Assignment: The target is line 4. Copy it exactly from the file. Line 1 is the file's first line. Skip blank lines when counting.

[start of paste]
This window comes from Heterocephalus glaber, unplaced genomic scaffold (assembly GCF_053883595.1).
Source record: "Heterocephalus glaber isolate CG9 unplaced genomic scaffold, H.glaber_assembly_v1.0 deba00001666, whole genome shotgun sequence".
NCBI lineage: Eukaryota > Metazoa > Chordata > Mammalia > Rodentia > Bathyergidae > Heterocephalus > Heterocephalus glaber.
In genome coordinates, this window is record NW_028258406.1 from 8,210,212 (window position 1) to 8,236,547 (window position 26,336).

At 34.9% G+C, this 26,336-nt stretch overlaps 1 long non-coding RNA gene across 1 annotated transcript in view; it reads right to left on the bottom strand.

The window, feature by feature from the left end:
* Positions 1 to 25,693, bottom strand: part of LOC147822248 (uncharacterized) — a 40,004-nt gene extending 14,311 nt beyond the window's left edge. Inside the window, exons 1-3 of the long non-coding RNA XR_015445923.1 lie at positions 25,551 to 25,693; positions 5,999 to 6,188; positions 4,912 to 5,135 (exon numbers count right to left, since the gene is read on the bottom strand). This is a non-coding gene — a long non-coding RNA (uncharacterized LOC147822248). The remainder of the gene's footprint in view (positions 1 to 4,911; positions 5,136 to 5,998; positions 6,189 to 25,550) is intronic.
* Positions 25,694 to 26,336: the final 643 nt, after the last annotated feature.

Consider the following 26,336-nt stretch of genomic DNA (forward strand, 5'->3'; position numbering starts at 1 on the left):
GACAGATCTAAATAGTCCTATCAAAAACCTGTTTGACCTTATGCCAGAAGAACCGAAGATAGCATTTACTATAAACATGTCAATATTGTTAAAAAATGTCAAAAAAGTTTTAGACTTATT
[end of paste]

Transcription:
In genome coordinates, this window is record NW_028258406.1 from 8,210,212 (window position 1) to 8,236,547 (window position 26,336).